Updated Friday, 9 am
Edgartown selectmen Monday heard a report on a project that will use sand dredged from Edgartown Great Pond to renourish Fuller Street Beach. As part of that effort, selectmen signed off on the use and cost of an additional excavator and operator who will be join the effort. The total cost of the project is $19,450, selectmen learned.
The barrier beach between the Great Pond and the Atlantic Ocean is periodically opened to flush the pond with sea water. This winter, the town dredge was used to deepen the channel on the pond side of the beach to prolong the opening, which closes naturally as weather conditions dictate.
In the second phase of this project, sand dredged from the pond and now stockpiled will be moved from Edgartown Great Pond to the right fork State Beach parking lot, then transported to Fuller Street Beach, dredge committee member Les Baynes told selectmen.
“The cost to get the sand there is $5,000,” Mr. Baynes said.
The move will begin as early as this week and should only take a few days, Edgartown highway superintendent Stuart Fuller said.
In January, selectmen approved a request from dredge advisory committee chairman Howell Kelly to begin the permitting process for nourishing of Fuller Street Beach. Earlier, Mr. Kelly told selectmen that his committee has been stockpiling sand in preparation to moving part of it over to Fuller Street Beach.
“I think you’ve done a fabulous job,” selectman Art Smadbeck said of the highway superintendent. “Everybody’s working together. I think we should name the beach after Stuart.”
Under the town’s new protocol for dredging projects, the selectmen and the conservation commission must sign off on all dredging projects.
Parking spots for lease
In other business Monday, town administrator Pamela Dolby told selectmen that along with Mr. Fuller, the town will advertise ten reserved parking spots in the town-owned park and ride lot off Dark Woods Road near the Triangle. The spots will be reserved for Edgartown residents who own businesses.
“What we’re proposing is to take four 60-foot parking spaces and six 20-foot parking spaces that are already in existence and put an ad in the paper and allow people to apply for a parking permit,” Ms. Dolby said
The permit would be valid for one year. The 60-foot spaces would cost $650 per year, and the 20-foot spaces would cost $350 per year, Ms. Dolby said.
“The deadline for applications is April 15, so we’ll see what comes in,” she said. “It’s a trial. We don’t know how much interest there will be, and we may tweak it as we go along.”
Ms. Dolby said that each space will be numbered and there will be signs indicating each individual parking spot. “It gives the police department the teeth to start towing people that are in large commercial vehicles. It will control things better.”
In a follow-up conversation with The Times on Wednesday, selectman Margaret Serpa said the decision to lease the spots will help regulate the lot.
“It’s supposed to be a 24-hour lot, and there’s been an issue in the past with people parking for long periods of time, and also instances of people abandoning vehicles,” Ms. Serpa said. “So we thought we could work something that could accommodate what people need. Hopefully this fills the need and helps maintain that lot.”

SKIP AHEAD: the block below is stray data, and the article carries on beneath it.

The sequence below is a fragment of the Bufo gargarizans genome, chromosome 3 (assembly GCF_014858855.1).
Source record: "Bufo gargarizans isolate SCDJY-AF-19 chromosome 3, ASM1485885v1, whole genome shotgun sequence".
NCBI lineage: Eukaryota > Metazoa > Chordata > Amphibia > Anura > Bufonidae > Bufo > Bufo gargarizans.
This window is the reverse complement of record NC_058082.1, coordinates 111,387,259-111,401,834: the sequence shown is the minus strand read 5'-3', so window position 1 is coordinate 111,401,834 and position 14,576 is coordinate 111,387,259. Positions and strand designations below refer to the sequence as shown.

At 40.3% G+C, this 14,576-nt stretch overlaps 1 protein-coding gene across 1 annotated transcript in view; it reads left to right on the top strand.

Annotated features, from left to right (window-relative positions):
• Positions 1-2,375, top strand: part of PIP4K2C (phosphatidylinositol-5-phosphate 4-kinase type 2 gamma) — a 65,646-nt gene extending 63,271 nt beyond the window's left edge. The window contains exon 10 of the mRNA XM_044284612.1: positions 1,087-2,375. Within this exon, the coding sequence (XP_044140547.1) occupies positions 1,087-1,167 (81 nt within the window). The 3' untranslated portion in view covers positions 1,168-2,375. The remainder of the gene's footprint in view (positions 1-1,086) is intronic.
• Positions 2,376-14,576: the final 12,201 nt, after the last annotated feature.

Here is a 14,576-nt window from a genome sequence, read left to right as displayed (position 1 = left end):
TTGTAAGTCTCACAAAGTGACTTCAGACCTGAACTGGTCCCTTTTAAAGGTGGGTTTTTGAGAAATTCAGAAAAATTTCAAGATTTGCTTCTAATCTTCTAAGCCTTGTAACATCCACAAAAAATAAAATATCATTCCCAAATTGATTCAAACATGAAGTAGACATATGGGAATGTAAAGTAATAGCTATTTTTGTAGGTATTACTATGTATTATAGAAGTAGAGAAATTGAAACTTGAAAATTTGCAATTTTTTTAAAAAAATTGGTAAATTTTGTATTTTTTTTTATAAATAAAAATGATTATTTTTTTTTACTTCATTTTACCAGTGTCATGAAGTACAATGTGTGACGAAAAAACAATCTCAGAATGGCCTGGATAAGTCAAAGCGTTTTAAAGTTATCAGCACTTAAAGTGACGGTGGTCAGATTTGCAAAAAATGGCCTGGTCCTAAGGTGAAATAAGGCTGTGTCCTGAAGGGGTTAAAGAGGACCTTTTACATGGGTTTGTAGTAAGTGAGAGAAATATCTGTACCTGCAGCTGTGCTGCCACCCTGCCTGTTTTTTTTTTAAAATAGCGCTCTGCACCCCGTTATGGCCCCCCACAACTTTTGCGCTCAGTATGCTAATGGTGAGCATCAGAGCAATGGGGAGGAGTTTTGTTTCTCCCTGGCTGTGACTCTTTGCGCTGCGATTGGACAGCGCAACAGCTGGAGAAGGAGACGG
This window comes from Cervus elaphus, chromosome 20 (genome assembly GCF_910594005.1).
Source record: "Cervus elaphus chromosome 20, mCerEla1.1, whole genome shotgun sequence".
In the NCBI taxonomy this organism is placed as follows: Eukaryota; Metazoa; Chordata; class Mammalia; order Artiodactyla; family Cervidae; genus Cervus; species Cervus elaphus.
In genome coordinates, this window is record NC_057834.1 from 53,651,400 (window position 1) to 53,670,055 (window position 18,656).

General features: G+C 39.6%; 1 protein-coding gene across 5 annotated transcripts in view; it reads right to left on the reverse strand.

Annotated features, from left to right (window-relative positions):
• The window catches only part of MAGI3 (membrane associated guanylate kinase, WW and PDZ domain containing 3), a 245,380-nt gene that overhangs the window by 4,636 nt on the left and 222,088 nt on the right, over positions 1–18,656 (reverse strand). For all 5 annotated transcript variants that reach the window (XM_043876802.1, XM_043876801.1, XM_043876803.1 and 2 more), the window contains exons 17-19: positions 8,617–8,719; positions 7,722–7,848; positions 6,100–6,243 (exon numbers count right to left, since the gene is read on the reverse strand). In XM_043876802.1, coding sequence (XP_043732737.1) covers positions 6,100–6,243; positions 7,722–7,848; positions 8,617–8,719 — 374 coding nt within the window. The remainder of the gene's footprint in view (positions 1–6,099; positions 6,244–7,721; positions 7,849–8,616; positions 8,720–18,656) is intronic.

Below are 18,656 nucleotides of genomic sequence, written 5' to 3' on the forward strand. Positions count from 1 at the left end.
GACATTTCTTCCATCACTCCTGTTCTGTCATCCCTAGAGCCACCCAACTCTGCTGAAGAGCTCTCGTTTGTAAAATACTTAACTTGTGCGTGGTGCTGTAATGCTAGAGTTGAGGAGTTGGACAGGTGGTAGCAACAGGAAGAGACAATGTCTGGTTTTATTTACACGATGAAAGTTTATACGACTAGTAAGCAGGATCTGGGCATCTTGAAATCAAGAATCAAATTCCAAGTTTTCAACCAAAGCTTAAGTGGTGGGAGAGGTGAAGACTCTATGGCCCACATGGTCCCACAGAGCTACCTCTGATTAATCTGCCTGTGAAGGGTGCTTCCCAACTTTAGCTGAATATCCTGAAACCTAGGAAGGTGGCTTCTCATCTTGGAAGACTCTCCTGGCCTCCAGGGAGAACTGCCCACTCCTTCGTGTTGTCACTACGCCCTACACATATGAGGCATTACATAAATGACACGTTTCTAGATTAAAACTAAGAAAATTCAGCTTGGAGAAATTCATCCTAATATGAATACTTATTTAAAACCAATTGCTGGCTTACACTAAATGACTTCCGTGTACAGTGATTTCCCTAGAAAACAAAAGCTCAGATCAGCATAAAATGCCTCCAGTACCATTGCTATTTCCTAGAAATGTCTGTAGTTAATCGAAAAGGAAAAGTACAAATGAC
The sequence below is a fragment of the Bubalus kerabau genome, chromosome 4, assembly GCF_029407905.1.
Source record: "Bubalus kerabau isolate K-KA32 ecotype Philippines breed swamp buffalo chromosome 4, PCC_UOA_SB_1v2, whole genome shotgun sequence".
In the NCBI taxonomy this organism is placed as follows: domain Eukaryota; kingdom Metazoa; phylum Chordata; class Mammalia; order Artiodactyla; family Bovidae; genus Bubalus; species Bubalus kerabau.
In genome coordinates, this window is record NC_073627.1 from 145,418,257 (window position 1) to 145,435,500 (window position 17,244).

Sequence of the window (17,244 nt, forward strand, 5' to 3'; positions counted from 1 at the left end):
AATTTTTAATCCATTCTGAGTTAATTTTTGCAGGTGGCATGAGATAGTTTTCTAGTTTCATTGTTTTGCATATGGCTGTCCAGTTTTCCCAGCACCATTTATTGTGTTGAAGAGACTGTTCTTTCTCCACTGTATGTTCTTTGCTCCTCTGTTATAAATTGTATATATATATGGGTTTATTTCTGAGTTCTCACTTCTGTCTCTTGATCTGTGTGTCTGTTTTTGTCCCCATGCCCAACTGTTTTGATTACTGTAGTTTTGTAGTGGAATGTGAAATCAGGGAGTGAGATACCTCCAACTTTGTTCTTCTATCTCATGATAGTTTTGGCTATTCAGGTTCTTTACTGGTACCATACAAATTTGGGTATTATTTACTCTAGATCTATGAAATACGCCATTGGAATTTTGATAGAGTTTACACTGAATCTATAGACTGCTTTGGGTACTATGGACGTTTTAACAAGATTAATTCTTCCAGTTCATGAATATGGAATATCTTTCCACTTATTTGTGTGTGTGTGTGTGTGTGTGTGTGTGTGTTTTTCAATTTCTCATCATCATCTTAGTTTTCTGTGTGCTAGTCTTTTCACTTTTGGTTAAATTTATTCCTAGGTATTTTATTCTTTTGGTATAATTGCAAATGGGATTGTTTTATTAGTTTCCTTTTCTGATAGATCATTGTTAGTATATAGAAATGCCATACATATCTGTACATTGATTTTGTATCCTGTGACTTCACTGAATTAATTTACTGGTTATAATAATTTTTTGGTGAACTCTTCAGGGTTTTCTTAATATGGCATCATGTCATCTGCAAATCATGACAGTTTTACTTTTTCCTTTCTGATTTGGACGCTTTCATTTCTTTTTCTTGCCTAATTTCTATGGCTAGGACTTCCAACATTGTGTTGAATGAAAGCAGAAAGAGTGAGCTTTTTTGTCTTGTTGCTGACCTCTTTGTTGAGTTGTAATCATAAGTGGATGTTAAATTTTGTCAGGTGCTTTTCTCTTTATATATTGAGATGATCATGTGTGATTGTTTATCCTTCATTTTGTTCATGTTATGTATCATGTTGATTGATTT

Pink & Green, Food & Wine
Also Monday, selectmen approved two separate requests from the Edgartown Board of Trade (EBT). The first is to place a banner on Main Street for the Pink & Green weekend in May, and the second is to add second, smaller tent on Kelly Street during the annual Food & Wine Festival in October.
EBT, will be hosting its third annual “Pink and Green” weekend May 9 to May 11, and the Food and Wine Festival October 16 to 19.
“This will be our third year hosting Pink and Green in town,” EBT member Sydney Mullen told selectmen. “It’s a chance for the board of trade to sort of kick off the summer season a little bit early, and what we’re looking for is similar to what we asked for last year, which is permission to hang the banner where we usually do, on Main Street across the corner of Summer street.”
EBT president Christina Cook asked selectmen’s permission to place a tent in the Maiden Lane parking lot for the Food and Wine Festival, and to add a second, smaller tent on Kelly Street.
“Last year we just did one event in the tent on Saturday. This year we’d like to have one event on Friday afternoon,” Ms. Cook said.
The four-day festival, presented by the EBT in partnership with Boston Magazine, includes wine dinners, tastings, seminars, a Sunday brunch, a dance party, and even an opera dinner. The main Grand Tasting event, featuring samples, demos, and access to celebrated chef and vintners, will take place this year in downtown Edgartown under a huge tent, giving a boost to local businesses.
Finally Monday, selectmen approved two aquaculture licences for Joe and Ryan Smith, to grow oysters on two acres in 15 feet of water in an area known as Middle Flats, just north of Eel Pond in the outer harbor.
Shellfish constable Paul Bagnall gave the Smiths his blessing.
“I think it’s a good sign that these people want to expand,” Mr. Bagnall said. “It’s the way of the future, and we’re lucky to have them both in Edgartown.”
Correction: An earlier version of this story incorrectly reported that the sand would be staged in the Right Fork Diner parking lot. The sand will be stored in the State Beach right fork parking lot prior to being transported to Fuller Street Beach.